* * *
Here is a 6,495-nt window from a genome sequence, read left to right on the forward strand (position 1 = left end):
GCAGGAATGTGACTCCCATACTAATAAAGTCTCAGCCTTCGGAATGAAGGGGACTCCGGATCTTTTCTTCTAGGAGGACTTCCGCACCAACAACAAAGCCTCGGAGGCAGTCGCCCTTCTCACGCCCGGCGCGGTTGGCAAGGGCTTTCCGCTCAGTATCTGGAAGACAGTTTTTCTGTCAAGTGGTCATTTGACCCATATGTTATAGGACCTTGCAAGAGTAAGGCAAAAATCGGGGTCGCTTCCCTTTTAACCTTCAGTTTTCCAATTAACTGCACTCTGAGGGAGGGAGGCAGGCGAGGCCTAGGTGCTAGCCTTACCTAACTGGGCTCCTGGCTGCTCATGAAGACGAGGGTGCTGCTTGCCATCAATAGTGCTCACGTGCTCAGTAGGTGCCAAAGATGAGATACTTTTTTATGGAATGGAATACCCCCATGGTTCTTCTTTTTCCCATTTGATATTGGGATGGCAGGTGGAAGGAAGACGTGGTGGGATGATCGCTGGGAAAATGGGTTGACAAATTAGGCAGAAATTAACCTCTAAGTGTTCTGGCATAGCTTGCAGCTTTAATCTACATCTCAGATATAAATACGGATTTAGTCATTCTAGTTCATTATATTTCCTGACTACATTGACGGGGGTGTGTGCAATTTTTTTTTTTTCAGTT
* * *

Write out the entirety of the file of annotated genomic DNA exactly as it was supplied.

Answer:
Here is a 6,495-nt window from a genome sequence, read left to right on the forward strand (position 1 = left end):
GCAGGAATGTGACTCCCATACTAATAAAGTCTCAGCCTTCGGAATGAAGGGGACTCCGGATCTTTTCTTCTAGGAGGACTTCCGCACCAACAACAAAGCCTCGGAGGCAGTCGCCCTTCTCACGCCCGGCGCGGTTGGCAAGGGCTTTCCGCTCAGTATCTGGAAGACAGTTTTTCTGTCAAGTGGTCATTTGACCCATATGTTATAGGACCTTGCAAGAGTAAGGCAAAAATCGGGGTCGCTTCCCTTTTAACCTTCAGTTTTCCAATTAACTGCACTCTGAGGGAGGGAGGCAGGCGAGGCCTAGGTGCTAGCCTTACCTAACTGGGCTCCTGGCTGCTCATGAAGACGAGGGTGCTGCTTGCCATCAATAGTGCTCACGTGCTCAGTAGGTGCCAAAGATGAGATACTTTTTTATGGAATGGAATACCCCCATGGTTCTTCTTTTTCCCATTTGATATTGGGATGGCAGGTGGAAGGAAGACGTGGTGGGATGATCGCTGGGAAAATGGGTTGACAAATTAGGCAGAAATTAACCTCTAAGTGTTCTGGCATAGCTTGCAGCTTTAATCTACATCTCAGATATAAATACGGATTTAGTCATTCTAGTTCATTATATTTCCTGACTACATTGACGGGGGTGTGTGCAATTTTTTTTTTTTCAGTT